32 min

Inventing ‘Hispanic‪’‬ The Experiment

    • Documentary

Do Puerto Ricans, Mexicans, and Cubans share an identity? The answer wasn’t necessarily clear before 1980.

That’s when the Census Bureau introduced a pair of new terms, Hispanic and Latino, to its decennial count. The addition was the result of years of advocacy and negotiation: Being counted on the census meant the potential for far more government action, yet the broad category oversimplified the identities of an immense and diverse group. 

“The way that we define ourselves is consequential,” says G. Cristina Mora, a sociology professor at UC Berkeley. “The larger the category, the more statistical power it would have.”

This week on The Experiment, the origin story of a core American identity—and what’s lost when such a broad category takes hold.


Be part of The Experiment. Use the hashtag #TheExperimentPodcast, or write to us at theexperiment@theatlantic.com.

This episode was produced by Julia Longoria and Gabrielle Berbey, with editing by Katherine Wells. Fact-check by William Brennan and Stephanie Hayes. Sound design by David Herman. Special thanks to Christian Paz and A.C. Valdez.

Music by water feature (“a horse”), Ob (“Mog”), Parish Council (“Museum Weather”),  Column (“Shutt,” “Sensuela”), r mccarthy (“Contemplation at Lon Lon”), and infinite bisous (“Sole Mate”), provided by Tasty Morsels. Additional audio from the U.S. Census Bureau, CBS, Agence France-Presse, CNN, UCLA’s Chicano Studies Research Center, Tom Myrdahl, Third World Newsreel, Newsreel, Univision Communications, and El Show de Cristina.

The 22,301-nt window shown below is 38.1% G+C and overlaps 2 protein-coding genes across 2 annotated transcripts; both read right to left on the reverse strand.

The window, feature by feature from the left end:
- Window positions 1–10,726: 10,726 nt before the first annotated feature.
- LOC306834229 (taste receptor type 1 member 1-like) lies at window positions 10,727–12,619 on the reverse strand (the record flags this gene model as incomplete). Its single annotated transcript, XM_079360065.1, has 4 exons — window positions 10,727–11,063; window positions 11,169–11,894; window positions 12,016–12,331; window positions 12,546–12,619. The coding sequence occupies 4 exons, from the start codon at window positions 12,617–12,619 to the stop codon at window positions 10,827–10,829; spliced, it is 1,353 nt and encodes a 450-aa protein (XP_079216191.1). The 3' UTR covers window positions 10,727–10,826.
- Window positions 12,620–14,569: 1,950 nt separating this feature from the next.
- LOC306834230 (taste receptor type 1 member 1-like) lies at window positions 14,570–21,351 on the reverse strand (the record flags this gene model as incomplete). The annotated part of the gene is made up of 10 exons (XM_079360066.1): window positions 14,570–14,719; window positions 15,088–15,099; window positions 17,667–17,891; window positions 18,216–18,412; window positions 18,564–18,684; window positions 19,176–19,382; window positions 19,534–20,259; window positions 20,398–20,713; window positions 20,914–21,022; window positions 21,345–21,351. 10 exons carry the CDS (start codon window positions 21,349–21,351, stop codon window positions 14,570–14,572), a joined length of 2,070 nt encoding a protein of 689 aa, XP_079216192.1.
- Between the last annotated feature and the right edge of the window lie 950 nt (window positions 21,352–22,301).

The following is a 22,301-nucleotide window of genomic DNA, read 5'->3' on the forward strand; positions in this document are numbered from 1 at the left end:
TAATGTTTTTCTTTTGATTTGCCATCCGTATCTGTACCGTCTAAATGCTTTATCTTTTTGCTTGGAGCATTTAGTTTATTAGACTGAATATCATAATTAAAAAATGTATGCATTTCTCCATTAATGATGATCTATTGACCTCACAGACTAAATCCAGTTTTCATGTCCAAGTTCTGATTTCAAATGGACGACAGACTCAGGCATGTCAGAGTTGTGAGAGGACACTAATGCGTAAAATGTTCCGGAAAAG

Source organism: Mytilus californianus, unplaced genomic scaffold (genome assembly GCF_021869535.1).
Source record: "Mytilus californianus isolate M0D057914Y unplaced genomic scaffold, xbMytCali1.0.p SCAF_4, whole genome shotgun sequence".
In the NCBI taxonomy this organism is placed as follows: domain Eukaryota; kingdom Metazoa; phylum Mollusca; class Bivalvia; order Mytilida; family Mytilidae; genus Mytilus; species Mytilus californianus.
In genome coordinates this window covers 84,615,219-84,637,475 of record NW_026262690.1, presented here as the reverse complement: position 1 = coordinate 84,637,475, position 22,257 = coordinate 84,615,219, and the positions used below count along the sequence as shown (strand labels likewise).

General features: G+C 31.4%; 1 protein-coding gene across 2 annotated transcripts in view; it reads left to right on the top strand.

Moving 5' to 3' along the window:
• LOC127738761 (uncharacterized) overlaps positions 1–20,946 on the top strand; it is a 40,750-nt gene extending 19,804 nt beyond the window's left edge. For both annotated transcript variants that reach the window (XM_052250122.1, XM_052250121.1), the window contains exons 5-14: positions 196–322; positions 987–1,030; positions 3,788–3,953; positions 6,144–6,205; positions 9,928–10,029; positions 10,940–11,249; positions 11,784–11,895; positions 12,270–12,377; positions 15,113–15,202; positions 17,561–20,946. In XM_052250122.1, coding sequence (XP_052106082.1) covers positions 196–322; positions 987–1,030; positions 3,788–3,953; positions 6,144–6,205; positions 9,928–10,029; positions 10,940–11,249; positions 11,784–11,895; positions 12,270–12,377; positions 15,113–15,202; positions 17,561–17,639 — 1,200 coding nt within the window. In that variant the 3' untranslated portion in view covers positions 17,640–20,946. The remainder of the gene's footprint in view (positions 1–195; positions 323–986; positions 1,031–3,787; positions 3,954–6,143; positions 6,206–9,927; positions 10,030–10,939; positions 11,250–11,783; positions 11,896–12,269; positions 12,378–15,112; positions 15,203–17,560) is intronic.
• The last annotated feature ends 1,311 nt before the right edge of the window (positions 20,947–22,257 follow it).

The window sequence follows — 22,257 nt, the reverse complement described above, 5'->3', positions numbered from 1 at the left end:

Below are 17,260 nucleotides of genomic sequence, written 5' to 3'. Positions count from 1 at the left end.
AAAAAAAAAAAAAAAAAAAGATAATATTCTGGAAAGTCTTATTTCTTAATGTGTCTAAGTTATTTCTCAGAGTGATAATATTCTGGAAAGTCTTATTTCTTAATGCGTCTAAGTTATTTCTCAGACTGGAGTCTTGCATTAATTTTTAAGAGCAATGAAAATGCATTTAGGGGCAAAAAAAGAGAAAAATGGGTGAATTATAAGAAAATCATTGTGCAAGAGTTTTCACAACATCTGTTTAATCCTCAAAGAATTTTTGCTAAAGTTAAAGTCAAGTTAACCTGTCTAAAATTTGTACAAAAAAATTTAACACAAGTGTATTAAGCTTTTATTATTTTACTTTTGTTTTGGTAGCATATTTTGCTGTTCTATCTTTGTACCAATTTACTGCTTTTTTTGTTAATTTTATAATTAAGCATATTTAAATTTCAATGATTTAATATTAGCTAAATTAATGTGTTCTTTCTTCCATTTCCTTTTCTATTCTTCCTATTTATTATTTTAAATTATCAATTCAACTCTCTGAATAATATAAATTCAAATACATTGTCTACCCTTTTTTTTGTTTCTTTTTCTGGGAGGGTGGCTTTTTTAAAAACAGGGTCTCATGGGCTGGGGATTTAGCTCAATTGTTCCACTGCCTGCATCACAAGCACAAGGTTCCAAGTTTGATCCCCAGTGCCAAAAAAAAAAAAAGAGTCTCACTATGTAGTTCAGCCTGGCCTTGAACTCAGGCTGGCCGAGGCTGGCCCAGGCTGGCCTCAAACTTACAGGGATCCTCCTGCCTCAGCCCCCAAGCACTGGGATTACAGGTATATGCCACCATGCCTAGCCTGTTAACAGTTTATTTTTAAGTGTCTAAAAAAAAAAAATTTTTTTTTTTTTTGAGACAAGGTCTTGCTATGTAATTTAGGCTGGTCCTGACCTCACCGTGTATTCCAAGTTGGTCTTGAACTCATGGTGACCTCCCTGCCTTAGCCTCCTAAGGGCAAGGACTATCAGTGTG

Do Puerto Ricans, Mexicans, and Cubans share an identity? The answer wasn’t necessarily clear before 1980.

That’s when the Census Bureau introduced a pair of new terms, Hispanic and Latino, to its decennial count. The addition was the result of years of advocacy and negotiation: Being counted on the census meant the potential for far more government action, yet the broad category oversimplified the identities of an immense and diverse group. 

“The way that we define ourselves is consequential,” says G. Cristina Mora, a sociology professor at UC Berkeley. “The larger the category, the more statistical power it would have.”

This week on The Experiment, the origin story of a core American identity—and what’s lost when such a broad category takes hold.


Be part of The Experiment. Use the hashtag #TheExperimentPodcast, or write to us at theexperiment@theatlantic.com.

This episode was produced by Julia Longoria and Gabrielle Berbey, with editing by Katherine Wells. Fact-check by William Brennan and Stephanie Hayes. Sound design by David Herman. Special thanks to Christian Paz and A.C. Valdez.

Music by water feature (“a horse”), Ob (“Mog”), Parish Council (“Museum Weather”),  Column (“Shutt,” “Sensuela”), r mccarthy (“Contemplation at Lon Lon”), and infinite bisous (“Sole Mate”), provided by Tasty Morsels. Additional audio from the U.S. Census Bureau, CBS, Agence France-Presse, CNN, UCLA’s Chicano Studies Research Center, Tom Myrdahl, Third World Newsreel, Newsreel, Univision Communications, and El Show de Cristina.

32 min

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